A new program that will bring together University of Virginia graduate students from many disciplines and train them to teach writing to undergraduates will be offered this year. After a successful pilot program in 2012-13, the College and Graduate School of Arts & Sciences has announced the second competition for the Mellon Graduate Teaching Seminars for Excellence in the Humanities, with an application deadline of Aug. 9.
Jointly funded by the Andrew W. Mellon Foundation and the College, the team-taught, yearlong seminars train graduate students in the humanities and humanistic social sciences in new methods to teach writing, including techniques developed in humanities computing.
“I am truly excited about these seminars,” said Meredith Jung-En Woo, dean of Arts & Sciences. “We developed them in consultation with the Mellon Foundation, and believe they are innovative, cutting-edge and important for the future of learning at the undergraduate level. They train our graduate students in the pedagogy of tomorrow and improve their career chances as well.”
Two team-taught seminars will take place in the 2013-14 academic year. Each seminar will enroll up to 15 graduate students from multiple departments. Applicants must be in their fourth or fifth year of graduate study. Their applications must include:
- A reflective statement on what skills and expertise the student brings to the seminar and what he/she intends to gain from it (1,000 word limit);
- an unofficial transcript;
- a curriculum vitae;
- a brief letter of support from their dissertation director or another faculty member.
Application materials must be submitted electronically to Dena Perez at email@example.com.
The seminars will start with a daylong retreat on Aug. 26 and continue with eight monthly meetings during the fall and spring semesters. Selected graduate student participants who complete the program receive a certificate in “Advanced Pedagogy in the Humanities” and a $500 research/travel fund.
“We envision that this program will create a community for graduate students across disciplines in the most isolated stage of the dissertation and job market process,” said Cristina Della Coletta, associate dean of humanities and the arts, “and promote sustained interdisciplinary interactions linking faculty and students from different departments and around areas of common interest.”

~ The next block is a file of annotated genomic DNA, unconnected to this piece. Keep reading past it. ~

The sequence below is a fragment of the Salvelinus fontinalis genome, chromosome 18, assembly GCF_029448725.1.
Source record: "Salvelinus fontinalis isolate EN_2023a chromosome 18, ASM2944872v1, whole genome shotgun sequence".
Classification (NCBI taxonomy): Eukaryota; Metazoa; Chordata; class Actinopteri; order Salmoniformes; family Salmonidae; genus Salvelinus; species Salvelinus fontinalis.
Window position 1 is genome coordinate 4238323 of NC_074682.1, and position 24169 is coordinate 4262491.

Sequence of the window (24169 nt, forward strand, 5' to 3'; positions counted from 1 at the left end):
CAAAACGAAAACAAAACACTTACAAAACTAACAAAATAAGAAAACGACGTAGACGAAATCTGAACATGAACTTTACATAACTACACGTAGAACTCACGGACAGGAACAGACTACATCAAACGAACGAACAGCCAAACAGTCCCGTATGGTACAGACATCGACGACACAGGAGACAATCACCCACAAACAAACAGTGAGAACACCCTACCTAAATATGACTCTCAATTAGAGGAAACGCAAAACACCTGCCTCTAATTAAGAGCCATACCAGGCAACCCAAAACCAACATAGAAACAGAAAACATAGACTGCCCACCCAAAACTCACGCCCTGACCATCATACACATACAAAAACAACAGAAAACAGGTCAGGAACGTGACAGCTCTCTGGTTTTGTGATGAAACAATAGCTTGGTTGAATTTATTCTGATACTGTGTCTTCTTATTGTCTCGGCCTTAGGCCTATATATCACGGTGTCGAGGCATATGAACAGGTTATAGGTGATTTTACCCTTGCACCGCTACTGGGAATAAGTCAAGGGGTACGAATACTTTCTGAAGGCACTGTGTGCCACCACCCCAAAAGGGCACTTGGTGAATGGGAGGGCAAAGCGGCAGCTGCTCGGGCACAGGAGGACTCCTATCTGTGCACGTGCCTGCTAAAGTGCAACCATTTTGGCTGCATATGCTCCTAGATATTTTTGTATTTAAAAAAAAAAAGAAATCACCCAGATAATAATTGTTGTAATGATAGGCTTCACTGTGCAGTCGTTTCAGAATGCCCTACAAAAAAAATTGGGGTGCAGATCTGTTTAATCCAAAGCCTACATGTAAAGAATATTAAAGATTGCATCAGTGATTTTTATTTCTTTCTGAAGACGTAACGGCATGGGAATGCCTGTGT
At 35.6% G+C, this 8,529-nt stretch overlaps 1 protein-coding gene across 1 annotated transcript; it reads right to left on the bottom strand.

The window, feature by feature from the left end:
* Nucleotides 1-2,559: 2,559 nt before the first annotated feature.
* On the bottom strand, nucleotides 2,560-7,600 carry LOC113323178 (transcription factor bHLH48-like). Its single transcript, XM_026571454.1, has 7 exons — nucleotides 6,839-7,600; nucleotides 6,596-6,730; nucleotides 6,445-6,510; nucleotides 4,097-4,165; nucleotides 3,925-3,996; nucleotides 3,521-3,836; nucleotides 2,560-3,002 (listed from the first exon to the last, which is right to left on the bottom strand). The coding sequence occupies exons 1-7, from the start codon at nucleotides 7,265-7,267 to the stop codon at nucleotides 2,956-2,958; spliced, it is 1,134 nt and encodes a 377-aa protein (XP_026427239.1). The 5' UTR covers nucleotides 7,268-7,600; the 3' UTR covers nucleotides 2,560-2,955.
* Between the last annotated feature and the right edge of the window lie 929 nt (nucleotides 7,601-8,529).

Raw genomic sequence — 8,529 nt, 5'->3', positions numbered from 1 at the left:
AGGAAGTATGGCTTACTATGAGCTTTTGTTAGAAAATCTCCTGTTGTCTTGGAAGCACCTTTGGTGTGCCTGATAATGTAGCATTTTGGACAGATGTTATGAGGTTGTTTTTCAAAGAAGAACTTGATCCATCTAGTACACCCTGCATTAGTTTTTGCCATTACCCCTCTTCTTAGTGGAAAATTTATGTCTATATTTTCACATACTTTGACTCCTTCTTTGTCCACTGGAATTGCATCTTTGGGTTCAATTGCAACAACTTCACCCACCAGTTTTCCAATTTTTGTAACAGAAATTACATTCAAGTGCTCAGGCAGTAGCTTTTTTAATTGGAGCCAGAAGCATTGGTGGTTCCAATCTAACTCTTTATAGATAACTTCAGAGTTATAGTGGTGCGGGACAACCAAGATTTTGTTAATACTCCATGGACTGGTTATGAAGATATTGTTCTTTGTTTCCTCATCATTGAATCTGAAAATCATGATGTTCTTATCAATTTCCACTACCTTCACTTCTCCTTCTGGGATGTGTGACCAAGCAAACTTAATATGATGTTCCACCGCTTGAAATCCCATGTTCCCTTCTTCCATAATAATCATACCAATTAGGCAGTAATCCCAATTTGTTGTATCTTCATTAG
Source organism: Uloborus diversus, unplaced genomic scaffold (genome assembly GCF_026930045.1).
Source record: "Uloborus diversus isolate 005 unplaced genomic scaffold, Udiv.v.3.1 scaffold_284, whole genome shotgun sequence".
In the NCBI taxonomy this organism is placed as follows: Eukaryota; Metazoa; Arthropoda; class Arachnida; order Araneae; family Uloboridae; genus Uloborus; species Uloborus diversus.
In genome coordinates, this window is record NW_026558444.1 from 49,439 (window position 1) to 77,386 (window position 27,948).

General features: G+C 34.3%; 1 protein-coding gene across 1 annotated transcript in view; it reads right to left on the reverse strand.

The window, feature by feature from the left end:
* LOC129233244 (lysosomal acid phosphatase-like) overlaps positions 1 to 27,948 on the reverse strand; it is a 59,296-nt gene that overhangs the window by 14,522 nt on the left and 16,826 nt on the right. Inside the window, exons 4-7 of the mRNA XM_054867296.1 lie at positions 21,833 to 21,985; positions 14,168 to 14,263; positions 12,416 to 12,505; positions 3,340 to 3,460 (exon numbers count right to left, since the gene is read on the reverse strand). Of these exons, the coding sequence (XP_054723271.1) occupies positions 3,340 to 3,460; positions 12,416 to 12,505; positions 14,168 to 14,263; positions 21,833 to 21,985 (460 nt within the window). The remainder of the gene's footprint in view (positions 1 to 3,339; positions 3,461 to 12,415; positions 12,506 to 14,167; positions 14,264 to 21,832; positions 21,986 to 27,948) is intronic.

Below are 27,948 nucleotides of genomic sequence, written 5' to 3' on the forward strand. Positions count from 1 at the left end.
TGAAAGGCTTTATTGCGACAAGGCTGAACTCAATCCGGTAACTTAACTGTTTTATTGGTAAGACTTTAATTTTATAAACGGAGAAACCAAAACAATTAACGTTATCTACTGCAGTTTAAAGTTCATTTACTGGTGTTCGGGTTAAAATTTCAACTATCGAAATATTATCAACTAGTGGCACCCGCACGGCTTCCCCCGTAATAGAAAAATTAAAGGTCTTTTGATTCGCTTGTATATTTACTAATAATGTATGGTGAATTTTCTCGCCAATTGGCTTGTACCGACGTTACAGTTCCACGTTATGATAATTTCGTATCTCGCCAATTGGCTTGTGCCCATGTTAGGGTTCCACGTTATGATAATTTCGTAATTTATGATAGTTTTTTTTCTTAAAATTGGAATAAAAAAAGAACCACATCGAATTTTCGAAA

Michelle Kisliuk, associate professor in the McIntire Department of Music, and Sarah Corse, associate professor of sociology, will offer “Writing Within and Against Canons: Emotions, Aesthetics and Digital Vernaculars.” Bonnie Gordon, associate professor of music, and Vanessa Ochs, professor of religious studies, will offer “Teaching and Practicing Engaged Writing,” a seminar where graduate students from diverse fields will learn to develop a practice for teaching undergraduates to write both inside and outside of the academy.
Corse and Kisliuk noted that the opportunity to work collaboratively across disciplines as a teaching team and together with graduate students caught their attention. Although there has been increasing interest in trans-disciplinary collaboration at U.Va., “The structure of the University can often inhibit initiatives that offer true collaborative synergies, so we jumped at this chance,” they wrote.
“In the humanities and humanistic social sciences in particular, this is a crucial moment for articulating and reaffirming the centrality of critical thinking and writing. The Mellon seminar initiative is a wonderful chance to be engaged with our graduate students in thinking about ways to challenge undergraduates to invest themselves deeply in their writing, at once as students and as human beings.”
With this goal in mind, Kisliuk and Corse plan to explore some of the many ways in which technology continues to reconfigure how art is created and to blur the boundaries between creators and audiences. They plan to use social media as a way to connect the everyday passions of undergraduates to their critical thinking and writing.
Gordon and Ochs will take a different approach in their “Teaching and Practicing Engaged Writing” course.
“I was interested in teaching this interdisciplinary seminar, because I was a journalist and teacher of writing before I became a professor of religious studies,” Ochs said. “The focus of my writing may have changed, but the motivation hasn’t.”
“As we embrace new technologies, emergent fields and new modes of learning at the University,” Ochs and Gordon wrote, “we retain a traditional obligation to teaching our students to communicate as writers. Particularly when service and experiential learning are being emphasized, graduate instructors need to mentor undergraduates in the art of communicating to broad and particular audiences and to prepare them to effect change through writing.”
The class will also encourage students to develop a practice of critiquing effectively, by including peer editing and review.
“By honing their abilities to connect approaches across the humanities and to meaningfully converse with others in different disciplines,” Della Coletta said, “participants will enhance their competitiveness on the job market with their demonstrated proficiency in these key areas.
“As this program matures, we envision that current faculty, graduate students and alumni of this program will create productive bonds across and beyond Grounds through engaged and ongoing interdisciplinary work.”